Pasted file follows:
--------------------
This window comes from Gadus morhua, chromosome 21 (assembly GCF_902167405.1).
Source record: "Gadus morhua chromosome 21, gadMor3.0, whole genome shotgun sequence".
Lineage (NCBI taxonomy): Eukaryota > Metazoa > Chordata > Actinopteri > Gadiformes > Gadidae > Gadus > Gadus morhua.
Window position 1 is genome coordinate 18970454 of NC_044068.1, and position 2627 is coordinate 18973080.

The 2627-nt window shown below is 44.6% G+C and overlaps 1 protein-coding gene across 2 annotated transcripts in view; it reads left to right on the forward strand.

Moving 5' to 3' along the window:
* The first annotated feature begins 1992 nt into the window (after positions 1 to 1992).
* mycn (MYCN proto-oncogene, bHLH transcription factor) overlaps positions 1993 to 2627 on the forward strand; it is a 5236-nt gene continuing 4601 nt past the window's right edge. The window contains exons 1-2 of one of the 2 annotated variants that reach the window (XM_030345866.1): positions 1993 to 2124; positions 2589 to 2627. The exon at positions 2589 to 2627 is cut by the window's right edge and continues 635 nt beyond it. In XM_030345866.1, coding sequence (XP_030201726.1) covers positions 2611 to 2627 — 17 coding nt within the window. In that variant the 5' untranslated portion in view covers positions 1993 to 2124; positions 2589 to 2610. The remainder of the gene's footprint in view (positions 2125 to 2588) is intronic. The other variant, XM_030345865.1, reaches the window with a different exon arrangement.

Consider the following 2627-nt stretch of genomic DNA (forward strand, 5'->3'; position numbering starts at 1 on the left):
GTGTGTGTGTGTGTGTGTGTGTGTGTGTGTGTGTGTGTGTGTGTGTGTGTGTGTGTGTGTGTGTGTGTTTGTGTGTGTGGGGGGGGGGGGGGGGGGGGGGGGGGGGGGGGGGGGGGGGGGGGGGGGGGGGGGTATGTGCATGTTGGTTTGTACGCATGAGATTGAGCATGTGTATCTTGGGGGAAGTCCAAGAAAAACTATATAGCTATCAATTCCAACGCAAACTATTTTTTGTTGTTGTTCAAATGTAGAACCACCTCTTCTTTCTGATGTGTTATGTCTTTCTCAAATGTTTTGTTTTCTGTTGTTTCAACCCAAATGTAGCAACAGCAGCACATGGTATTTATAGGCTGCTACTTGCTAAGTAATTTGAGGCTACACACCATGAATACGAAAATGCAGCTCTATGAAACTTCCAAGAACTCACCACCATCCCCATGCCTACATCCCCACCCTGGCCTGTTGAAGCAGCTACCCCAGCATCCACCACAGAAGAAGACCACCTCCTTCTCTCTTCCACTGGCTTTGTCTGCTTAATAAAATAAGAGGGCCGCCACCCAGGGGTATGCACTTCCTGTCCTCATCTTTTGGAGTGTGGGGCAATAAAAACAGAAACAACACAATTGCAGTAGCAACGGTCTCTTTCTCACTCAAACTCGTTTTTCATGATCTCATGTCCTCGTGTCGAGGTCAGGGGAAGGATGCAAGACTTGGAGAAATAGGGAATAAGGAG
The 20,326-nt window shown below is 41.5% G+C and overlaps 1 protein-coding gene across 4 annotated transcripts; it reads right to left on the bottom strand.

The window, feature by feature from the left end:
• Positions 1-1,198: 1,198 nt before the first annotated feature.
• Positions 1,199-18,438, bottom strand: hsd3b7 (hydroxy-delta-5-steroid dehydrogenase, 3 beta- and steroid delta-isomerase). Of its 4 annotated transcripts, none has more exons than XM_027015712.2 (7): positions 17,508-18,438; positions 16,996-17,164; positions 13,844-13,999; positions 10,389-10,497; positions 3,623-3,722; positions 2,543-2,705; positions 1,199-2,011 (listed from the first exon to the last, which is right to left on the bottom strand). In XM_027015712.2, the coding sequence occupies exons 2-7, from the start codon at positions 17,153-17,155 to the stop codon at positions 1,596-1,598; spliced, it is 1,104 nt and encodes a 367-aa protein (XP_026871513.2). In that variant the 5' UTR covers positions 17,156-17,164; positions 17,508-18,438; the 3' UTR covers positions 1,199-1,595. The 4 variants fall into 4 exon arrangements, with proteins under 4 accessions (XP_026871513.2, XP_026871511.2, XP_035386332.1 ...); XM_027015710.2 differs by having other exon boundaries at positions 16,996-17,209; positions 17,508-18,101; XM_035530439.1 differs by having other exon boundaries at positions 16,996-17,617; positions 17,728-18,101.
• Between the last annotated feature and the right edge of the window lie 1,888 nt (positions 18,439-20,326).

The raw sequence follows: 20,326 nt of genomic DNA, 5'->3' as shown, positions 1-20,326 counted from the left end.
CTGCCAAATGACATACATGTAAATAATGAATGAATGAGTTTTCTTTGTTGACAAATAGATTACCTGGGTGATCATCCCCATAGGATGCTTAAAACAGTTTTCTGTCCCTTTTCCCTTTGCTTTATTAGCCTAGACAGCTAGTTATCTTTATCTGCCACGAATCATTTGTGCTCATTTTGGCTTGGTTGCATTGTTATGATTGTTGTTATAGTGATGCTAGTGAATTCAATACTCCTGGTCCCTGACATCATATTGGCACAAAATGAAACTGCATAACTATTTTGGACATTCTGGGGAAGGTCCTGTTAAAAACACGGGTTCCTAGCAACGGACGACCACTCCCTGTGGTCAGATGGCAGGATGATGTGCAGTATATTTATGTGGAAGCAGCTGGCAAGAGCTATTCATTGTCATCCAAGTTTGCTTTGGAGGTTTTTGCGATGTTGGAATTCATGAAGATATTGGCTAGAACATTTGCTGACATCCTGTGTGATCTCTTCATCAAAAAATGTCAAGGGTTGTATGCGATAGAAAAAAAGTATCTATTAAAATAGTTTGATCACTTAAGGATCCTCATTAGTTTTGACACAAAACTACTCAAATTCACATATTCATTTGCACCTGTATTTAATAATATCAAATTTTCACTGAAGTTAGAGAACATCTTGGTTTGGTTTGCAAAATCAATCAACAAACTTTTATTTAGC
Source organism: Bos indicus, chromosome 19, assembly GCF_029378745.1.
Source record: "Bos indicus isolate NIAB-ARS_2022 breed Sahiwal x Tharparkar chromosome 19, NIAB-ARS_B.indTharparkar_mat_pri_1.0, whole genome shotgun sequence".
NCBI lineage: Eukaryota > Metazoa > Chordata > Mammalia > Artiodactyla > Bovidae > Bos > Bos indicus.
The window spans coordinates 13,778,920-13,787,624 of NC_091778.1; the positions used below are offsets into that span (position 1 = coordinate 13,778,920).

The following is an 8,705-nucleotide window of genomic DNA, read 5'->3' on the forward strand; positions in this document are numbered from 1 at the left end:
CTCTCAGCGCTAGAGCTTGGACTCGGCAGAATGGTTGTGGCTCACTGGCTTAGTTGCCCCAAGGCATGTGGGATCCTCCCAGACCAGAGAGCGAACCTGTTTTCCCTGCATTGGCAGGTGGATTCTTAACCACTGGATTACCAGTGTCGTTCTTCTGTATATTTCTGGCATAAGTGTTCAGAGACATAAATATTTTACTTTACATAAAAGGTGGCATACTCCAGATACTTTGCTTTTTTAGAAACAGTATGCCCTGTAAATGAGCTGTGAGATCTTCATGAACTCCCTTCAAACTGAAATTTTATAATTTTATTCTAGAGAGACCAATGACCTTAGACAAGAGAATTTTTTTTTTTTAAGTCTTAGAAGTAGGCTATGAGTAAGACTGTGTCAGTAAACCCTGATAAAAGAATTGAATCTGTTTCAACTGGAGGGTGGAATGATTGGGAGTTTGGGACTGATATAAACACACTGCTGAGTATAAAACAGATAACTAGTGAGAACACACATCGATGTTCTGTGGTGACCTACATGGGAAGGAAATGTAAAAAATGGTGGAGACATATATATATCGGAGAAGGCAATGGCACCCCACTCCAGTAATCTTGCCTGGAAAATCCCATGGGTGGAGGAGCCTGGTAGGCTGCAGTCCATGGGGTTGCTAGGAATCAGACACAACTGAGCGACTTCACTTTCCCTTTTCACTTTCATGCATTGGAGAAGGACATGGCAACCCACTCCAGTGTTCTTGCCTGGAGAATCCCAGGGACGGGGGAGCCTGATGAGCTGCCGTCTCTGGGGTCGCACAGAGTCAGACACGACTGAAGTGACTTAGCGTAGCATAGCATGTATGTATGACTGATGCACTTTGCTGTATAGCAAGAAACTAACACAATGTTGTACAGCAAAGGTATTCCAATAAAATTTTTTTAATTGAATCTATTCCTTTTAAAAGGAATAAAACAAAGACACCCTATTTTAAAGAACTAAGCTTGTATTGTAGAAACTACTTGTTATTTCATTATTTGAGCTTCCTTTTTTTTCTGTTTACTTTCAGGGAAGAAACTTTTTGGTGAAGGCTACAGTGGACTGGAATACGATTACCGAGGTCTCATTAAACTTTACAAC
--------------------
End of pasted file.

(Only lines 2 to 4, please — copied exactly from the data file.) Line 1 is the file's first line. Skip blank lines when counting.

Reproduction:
Source record: "Gadus morhua chromosome 21, gadMor3.0, whole genome shotgun sequence".
Lineage (NCBI taxonomy): Eukaryota > Metazoa > Chordata > Actinopteri > Gadiformes > Gadidae > Gadus > Gadus morhua.
Window position 1 is genome coordinate 18970454 of NC_044068.1, and position 2627 is coordinate 18973080.